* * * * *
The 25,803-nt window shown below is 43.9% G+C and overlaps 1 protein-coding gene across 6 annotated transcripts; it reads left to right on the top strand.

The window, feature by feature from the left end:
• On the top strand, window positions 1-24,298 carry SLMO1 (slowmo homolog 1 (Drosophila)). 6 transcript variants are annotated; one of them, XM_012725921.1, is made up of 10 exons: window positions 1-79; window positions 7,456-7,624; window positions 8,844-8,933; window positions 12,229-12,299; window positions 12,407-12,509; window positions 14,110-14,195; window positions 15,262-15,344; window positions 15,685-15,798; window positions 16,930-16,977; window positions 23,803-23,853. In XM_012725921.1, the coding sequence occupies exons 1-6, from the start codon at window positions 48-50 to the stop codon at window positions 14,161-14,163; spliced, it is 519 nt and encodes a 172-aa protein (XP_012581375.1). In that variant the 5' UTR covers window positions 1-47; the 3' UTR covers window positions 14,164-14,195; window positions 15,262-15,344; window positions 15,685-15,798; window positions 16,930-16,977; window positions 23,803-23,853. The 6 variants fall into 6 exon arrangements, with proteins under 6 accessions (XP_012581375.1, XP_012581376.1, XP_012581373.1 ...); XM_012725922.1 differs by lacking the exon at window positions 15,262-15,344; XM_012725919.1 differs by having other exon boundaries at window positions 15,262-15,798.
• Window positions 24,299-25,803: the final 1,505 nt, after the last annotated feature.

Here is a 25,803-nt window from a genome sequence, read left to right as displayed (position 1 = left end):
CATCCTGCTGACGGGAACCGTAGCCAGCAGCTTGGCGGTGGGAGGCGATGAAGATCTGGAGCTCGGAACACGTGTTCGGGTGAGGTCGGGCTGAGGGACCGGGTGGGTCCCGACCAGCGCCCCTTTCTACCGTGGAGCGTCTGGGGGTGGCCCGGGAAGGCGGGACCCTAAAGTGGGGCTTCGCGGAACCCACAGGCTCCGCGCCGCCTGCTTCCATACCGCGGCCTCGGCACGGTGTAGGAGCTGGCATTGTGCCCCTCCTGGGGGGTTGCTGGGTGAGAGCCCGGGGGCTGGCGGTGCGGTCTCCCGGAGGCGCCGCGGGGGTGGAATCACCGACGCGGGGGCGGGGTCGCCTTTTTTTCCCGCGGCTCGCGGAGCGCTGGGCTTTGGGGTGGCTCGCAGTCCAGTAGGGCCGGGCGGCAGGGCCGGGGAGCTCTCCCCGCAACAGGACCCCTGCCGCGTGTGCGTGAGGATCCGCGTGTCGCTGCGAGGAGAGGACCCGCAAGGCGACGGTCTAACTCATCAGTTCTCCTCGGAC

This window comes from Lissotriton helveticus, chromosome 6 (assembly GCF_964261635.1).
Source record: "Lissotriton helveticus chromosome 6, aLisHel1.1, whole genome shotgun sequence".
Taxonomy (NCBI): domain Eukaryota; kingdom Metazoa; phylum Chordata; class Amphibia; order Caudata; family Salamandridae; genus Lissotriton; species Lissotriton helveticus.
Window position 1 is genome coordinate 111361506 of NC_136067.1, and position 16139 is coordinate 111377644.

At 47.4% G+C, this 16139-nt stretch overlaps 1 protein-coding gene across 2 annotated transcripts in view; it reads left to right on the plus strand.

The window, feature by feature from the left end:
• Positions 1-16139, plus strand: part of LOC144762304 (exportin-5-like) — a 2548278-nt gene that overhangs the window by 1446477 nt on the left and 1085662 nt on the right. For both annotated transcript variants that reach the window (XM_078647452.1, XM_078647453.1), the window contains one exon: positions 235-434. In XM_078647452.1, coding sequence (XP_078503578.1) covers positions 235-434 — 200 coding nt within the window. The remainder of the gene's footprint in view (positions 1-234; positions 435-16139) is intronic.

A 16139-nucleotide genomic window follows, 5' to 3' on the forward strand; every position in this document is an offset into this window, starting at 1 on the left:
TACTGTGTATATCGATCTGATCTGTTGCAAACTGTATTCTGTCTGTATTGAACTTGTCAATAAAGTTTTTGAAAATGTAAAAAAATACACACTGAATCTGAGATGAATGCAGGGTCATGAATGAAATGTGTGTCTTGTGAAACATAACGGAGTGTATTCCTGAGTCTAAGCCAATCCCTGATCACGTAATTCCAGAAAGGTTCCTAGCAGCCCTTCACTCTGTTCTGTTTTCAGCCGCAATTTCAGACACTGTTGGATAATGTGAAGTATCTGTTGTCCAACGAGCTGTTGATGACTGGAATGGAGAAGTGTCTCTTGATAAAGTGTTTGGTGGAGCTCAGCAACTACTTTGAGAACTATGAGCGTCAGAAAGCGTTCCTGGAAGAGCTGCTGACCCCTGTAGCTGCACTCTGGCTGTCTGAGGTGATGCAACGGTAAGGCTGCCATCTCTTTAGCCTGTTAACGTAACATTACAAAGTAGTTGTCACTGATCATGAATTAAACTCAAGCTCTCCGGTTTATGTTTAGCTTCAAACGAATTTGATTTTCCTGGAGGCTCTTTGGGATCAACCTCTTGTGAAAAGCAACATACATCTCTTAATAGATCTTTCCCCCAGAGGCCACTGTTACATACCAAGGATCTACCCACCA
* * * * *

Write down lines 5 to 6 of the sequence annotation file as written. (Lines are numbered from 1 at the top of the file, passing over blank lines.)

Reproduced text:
Here is a 25,803-nt window from a genome sequence, read left to right as displayed (position 1 = left end):
CATCCTGCTGACGGGAACCGTAGCCAGCAGCTTGGCGGTGGGAGGCGATGAAGATCTGGAGCTCGGAACACGTGTTCGGGTGAGGTCGGGCTGAGGGACCGGGTGGGTCCCGACCAGCGCCCCTTTCTACCGTGGAGCGTCTGGGGGTGGCCCGGGAAGGCGGGACCCTAAAGTGGGGCTTCGCGGAACCCACAGGCTCCGCGCCGCCTGCTTCCATACCGCGGCCTCGGCACGGTGTAGGAGCTGGCATTGTGCCCCTCCTGGGGGGTTGCTGGGTGAGAGCCCGGGGGCTGGCGGTGCGGTCTCCCGGAGGCGCCGCGGGGGTGGAATCACCGACGCGGGGGCGGGGTCGCCTTTTTTTCCCGCGGCTCGCGGAGCGCTGGGCTTTGGGGTGGCTCGCAGTCCAGTAGGGCCGGGCGGCAGGGCCGGGGAGCTCTCCCCGCAACAGGACCCCTGCCGCGTGTGCGTGAGGATCCGCGTGTCGCTGCGAGGAGAGGACCCGCAAGGCGACGGTCTAACTCATCAGTTCTCCTCGGAC